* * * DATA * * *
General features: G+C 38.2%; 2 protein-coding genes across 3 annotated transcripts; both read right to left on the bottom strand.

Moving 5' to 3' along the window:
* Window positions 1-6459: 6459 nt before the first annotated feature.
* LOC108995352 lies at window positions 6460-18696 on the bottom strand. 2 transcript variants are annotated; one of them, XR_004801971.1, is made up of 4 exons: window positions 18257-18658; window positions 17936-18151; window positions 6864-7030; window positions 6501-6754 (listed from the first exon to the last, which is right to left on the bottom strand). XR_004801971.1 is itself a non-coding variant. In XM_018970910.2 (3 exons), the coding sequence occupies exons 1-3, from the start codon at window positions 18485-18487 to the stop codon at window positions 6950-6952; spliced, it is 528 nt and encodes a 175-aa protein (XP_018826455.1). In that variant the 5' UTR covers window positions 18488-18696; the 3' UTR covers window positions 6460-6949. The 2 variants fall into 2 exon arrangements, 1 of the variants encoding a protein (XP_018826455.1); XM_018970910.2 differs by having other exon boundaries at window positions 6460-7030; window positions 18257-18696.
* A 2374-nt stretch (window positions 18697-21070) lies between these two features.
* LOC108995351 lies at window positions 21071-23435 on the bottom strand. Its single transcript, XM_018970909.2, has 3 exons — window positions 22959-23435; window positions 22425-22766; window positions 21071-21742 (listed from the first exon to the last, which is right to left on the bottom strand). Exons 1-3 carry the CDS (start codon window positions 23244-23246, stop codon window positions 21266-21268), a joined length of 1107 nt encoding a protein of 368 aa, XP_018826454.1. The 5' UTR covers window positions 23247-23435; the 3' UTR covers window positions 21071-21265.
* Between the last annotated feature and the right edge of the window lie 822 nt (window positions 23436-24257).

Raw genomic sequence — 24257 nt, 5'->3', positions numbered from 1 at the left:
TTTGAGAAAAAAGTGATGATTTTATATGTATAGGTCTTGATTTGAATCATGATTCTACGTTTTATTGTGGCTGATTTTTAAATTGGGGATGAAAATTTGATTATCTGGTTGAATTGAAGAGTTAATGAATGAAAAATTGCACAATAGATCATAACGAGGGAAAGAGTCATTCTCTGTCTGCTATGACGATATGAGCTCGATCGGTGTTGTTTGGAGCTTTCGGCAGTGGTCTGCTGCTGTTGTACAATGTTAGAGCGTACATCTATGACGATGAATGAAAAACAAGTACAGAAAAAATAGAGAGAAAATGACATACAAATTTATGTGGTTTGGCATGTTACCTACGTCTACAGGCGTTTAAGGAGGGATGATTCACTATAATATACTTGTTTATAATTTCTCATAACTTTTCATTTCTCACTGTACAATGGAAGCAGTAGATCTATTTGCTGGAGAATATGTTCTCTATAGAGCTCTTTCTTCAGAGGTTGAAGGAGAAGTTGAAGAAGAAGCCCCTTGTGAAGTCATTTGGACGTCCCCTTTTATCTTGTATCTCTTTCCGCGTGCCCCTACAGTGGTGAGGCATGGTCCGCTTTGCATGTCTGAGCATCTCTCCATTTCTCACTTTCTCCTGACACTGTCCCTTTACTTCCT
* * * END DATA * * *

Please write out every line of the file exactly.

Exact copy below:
General features: G+C 38.2%; 2 protein-coding genes across 3 annotated transcripts; both read right to left on the bottom strand.

Moving 5' to 3' along the window:
* Window positions 1-6459: 6459 nt before the first annotated feature.
* LOC108995352 lies at window positions 6460-18696 on the bottom strand. 2 transcript variants are annotated; one of them, XR_004801971.1, is made up of 4 exons: window positions 18257-18658; window positions 17936-18151; window positions 6864-7030; window positions 6501-6754 (listed from the first exon to the last, which is right to left on the bottom strand). XR_004801971.1 is itself a non-coding variant. In XM_018970910.2 (3 exons), the coding sequence occupies exons 1-3, from the start codon at window positions 18485-18487 to the stop codon at window positions 6950-6952; spliced, it is 528 nt and encodes a 175-aa protein (XP_018826455.1). In that variant the 5' UTR covers window positions 18488-18696; the 3' UTR covers window positions 6460-6949. The 2 variants fall into 2 exon arrangements, 1 of the variants encoding a protein (XP_018826455.1); XM_018970910.2 differs by having other exon boundaries at window positions 6460-7030; window positions 18257-18696.
* A 2374-nt stretch (window positions 18697-21070) lies between these two features.
* LOC108995351 lies at window positions 21071-23435 on the bottom strand. Its single transcript, XM_018970909.2, has 3 exons — window positions 22959-23435; window positions 22425-22766; window positions 21071-21742 (listed from the first exon to the last, which is right to left on the bottom strand). Exons 1-3 carry the CDS (start codon window positions 23244-23246, stop codon window positions 21266-21268), a joined length of 1107 nt encoding a protein of 368 aa, XP_018826454.1. The 5' UTR covers window positions 23247-23435; the 3' UTR covers window positions 21071-21265.
* Between the last annotated feature and the right edge of the window lie 822 nt (window positions 23436-24257).

Raw genomic sequence — 24257 nt, 5'->3', positions numbered from 1 at the left:
TTTGAGAAAAAAGTGATGATTTTATATGTATAGGTCTTGATTTGAATCATGATTCTACGTTTTATTGTGGCTGATTTTTAAATTGGGGATGAAAATTTGATTATCTGGTTGAATTGAAGAGTTAATGAATGAAAAATTGCACAATAGATCATAACGAGGGAAAGAGTCATTCTCTGTCTGCTATGACGATATGAGCTCGATCGGTGTTGTTTGGAGCTTTCGGCAGTGGTCTGCTGCTGTTGTACAATGTTAGAGCGTACATCTATGACGATGAATGAAAAACAAGTACAGAAAAAATAGAGAGAAAATGACATACAAATTTATGTGGTTTGGCATGTTACCTACGTCTACAGGCGTTTAAGGAGGGATGATTCACTATAATATACTTGTTTATAATTTCTCATAACTTTTCATTTCTCACTGTACAATGGAAGCAGTAGATCTATTTGCTGGAGAATATGTTCTCTATAGAGCTCTTTCTTCAGAGGTTGAAGGAGAAGTTGAAGAAGAAGCCCCTTGTGAAGTCATTTGGACGTCCCCTTTTATCTTGTATCTCTTTCCGCGTGCCCCTACAGTGGTGAGGCATGGTCCGCTTTGCATGTCTGAGCATCTCTCCATTTCTCACTTTCTCCTGACACTGTCCCTTTACTTCCT